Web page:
• Enter the passphrase you entered during key generation and click ok.
      • You will see all sorts of information in the window at this point.
    • Click the save private key button.
    • Enter a name for it (no need to type the ppk extension) and save it somewhere you will remember it's location.
    • Close PuTTYgen


  • Open PuTTY.
  • Enter the IP address assigned to your webOS device (ex. 192.168.1.100).
  • Enter 22 for the port number.
  • Select the radio button for SSH
  • Select the Data section under Connection on the left.
  • Enter root for the auto-login username.
  • Select the Auth section under SSH under Connection on the left.
  • Click the Browse button for private key file.
  • Select the ppk file you made with PuTTYgen and click open.
  • Select Session on the left.
  • Enter a name in the Saved Session box and click the save button.
    • This will allow you to load the settings for future use.
  • Make sure your device's wifi is on.
    • You can install nodoze to keep wifi on if need be.
  • Click open in PuTTY to connect.

If everything is configured correctly you should see the following in the terminal window on your pc:

Using username "root".
Authenticating with public key "imported-openssh-key"
Passphrase for key "imported-openssh-key":
  • Enter the passphrase you created during key generation.

You should now see:

root@palm-webos-device:/var/home/root#

Congratulations you now have access to linux on your webOS device. You may now begin using the command prompt to work with anything you need or want to use the command prompt for. There is all sorts of stuff you can use it for so if you haven't already check out the rest of the webos-internals site for a number of things you can do. You may also want to setup winSCP for a explorer like windows interface to access and work with files etc as well.

Using the Filezilla SFTP Client

Make sure you have installed the OpenSSH SFTP server from Preware

For SFTP using SSH2, FileZilla utilizes the excellent PuTTY tools. To allow the use of RSA / DSA key files with Filezilla, you'll need to download one more tool from PuTTY: Pageant.

Make sure you have converted your key to PuTTY's PPK format listed above.

Now run Pageant. In your system tray, you'll see the Pageant icon appear. Right-click the icon and select "Add Key" and select your private key (PPK) file. Follow the prompt to enter your pass phrase and you're done.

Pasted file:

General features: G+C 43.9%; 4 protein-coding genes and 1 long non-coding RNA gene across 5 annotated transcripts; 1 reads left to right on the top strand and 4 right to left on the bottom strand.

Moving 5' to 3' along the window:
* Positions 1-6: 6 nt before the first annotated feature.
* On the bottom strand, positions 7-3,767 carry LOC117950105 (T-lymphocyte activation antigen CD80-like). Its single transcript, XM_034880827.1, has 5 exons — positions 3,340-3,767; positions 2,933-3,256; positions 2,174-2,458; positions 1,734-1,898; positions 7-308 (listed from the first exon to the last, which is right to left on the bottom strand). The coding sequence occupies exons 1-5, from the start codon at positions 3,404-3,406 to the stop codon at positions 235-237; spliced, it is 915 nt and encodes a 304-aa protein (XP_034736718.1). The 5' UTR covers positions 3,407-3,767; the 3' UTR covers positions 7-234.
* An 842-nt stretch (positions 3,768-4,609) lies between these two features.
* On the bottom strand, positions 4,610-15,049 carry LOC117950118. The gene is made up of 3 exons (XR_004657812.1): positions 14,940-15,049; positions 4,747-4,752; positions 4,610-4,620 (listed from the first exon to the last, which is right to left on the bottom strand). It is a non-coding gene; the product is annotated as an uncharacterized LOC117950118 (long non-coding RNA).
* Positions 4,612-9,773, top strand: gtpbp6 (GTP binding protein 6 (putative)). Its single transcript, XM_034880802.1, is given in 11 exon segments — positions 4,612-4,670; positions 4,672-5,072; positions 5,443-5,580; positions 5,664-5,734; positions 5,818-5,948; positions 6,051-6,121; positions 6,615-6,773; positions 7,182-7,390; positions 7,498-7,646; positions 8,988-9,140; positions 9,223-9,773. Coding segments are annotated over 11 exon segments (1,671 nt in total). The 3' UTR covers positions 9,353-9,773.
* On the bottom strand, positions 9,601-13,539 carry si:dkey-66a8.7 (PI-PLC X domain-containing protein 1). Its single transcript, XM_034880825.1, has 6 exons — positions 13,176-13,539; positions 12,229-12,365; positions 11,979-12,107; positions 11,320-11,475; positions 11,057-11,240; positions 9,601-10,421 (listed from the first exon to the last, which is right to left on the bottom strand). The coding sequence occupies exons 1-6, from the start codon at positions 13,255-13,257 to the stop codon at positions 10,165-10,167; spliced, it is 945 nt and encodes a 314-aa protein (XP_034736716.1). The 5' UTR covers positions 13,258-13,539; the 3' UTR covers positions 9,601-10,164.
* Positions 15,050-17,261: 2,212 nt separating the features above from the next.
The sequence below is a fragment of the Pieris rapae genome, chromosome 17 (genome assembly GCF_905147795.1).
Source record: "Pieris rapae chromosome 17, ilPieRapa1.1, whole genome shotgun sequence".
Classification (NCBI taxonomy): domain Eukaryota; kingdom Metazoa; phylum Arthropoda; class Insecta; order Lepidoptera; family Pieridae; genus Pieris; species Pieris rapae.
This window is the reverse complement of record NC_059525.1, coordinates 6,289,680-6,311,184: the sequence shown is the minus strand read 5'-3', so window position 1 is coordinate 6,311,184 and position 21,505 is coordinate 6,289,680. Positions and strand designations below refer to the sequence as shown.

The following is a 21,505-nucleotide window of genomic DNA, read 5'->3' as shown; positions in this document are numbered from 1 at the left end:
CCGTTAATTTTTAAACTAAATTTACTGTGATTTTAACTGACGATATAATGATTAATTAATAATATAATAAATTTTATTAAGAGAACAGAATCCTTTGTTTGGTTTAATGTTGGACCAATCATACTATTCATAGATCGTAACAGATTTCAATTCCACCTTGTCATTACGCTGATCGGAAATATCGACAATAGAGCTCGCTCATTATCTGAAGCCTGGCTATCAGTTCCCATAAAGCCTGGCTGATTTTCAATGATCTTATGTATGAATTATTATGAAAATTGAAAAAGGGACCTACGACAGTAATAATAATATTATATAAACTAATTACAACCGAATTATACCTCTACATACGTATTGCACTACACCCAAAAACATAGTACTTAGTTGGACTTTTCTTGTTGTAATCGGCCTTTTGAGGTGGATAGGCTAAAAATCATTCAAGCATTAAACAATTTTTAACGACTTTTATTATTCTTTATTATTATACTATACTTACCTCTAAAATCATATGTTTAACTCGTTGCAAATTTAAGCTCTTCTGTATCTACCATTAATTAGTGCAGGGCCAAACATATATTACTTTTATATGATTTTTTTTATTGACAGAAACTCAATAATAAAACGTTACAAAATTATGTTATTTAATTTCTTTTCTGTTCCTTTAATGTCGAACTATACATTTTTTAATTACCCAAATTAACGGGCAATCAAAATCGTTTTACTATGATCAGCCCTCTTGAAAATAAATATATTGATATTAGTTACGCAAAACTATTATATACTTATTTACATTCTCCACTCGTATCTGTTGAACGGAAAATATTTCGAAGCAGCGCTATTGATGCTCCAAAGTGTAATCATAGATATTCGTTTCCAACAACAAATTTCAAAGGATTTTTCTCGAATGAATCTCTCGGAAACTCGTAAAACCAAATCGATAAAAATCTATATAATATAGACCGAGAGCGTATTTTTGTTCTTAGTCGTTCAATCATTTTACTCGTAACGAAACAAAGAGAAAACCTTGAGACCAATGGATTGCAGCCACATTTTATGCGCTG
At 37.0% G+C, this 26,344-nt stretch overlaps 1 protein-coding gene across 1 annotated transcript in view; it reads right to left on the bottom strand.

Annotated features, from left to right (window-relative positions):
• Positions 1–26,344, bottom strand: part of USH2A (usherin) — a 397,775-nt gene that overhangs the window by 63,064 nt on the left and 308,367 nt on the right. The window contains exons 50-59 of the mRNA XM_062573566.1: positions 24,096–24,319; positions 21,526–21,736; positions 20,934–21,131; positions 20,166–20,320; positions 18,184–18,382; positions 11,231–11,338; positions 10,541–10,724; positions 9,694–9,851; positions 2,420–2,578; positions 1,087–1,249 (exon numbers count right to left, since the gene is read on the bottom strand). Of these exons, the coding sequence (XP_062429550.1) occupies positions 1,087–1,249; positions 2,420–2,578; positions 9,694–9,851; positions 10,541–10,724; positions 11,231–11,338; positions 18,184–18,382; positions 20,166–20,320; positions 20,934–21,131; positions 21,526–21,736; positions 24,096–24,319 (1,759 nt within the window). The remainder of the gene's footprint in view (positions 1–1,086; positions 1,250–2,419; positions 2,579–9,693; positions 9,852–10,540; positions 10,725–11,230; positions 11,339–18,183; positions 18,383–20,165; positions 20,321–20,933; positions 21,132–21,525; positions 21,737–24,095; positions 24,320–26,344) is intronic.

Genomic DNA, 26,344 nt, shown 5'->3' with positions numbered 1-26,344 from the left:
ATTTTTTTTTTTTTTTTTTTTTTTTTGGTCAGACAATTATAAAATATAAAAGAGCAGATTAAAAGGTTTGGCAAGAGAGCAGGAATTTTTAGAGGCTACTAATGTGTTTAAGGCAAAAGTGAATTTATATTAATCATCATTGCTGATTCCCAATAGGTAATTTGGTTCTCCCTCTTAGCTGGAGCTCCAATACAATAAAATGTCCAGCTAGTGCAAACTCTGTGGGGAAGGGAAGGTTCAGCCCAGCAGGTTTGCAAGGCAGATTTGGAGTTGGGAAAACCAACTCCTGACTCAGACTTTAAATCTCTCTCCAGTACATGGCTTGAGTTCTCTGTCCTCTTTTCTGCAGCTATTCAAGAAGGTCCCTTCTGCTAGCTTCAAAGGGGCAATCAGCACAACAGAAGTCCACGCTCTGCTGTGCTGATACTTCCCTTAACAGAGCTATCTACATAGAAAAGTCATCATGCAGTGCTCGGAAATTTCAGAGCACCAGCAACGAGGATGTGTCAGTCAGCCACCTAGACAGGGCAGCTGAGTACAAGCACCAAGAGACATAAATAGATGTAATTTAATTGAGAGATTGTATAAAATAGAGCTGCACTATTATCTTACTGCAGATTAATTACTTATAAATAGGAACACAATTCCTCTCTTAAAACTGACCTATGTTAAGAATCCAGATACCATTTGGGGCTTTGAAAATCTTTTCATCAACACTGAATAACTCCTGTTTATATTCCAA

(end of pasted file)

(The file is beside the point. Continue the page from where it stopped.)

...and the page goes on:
Now simply launch FileZilla and connect to your server using SFTP using SSH with a root and an empty password. Don't forget to close pageant when you're done.

As you may or may not know, FileZilla can be easily carried around on portable media such as a USB stick and used from any PC. This also applies to the PuTTY tools, so if you stick Pageant and your PPK key file on to, for example, a USB stick, you can now access your server from any Windows PC.

Filezilla Alternative Method Using Unprotected Key

In the Edit - Settings menu of the FileZilla client, you can [Add key file...] under Connection - SFTP, and FileZilla can use the public key authentication in the site manager with the 'Interactive' Logontype. However, the .ppk file is converted to unprotected one if the original .ppk file is password-protected (FileZilla can do that for you when importing the file). As of 3.3.2.1, a password-protected key file is not supported yet.

Using the key with winSCP

  • Open winSCP.
  • Enter the IP address assigned to your webOS device (ex. 192.168.1.100) in the host name box.
  • Enter 22 for the port number.
  • Enter root in the user name box.
  • Leave winSCP open and follow these steps:
    • Open PuTTYgen (startmenu>winSCP>key tools).
    • Select the conversions menu.
    • Select import key.
    • Choose the id_rsa file you copied to the PC from your device and click open.
    • Enter the passphrase you entered during key generation and click ok.
      • You will see all sorts of information in the window at this point.
    • Click the save private key button.
    • Enter a name for it (no need to type the ppk extension) and save it somewhere you will remember it's location.
    • Close PuTTYgen and go back to winSCP where we left off.
  • Click the "..." button for the private key file box.
  • Select the ppk file you made with PuTTYgen and click open.
  • Click the save button and enter a name and click ok.
    • This will allow you to load the settings for future use.
  • You should now be seeing the stored sessions list with the session you just saved.
  • Make sure your device's wifi is on.
    • You can install nodoze to keep wifi on if need be.
  • Select the session you saved and click the login button.
  • Enter the passphrase you created during key generation.

If everything is configured correctly you should see a window with a list of folders similar to explorer. Congratulations you now have access to linux on your webOS device. You may now begin working with files on the device. You can do stuff like copy, delete, etc file like in windows. You can also edit files. Certain actions will require read write mode (mount -o remount,rw / entered at the command prompt in PuTTY or terminal, mount -o remount,ro / to go back to read only mode).


Troubleshooting / Hints

Unable to connect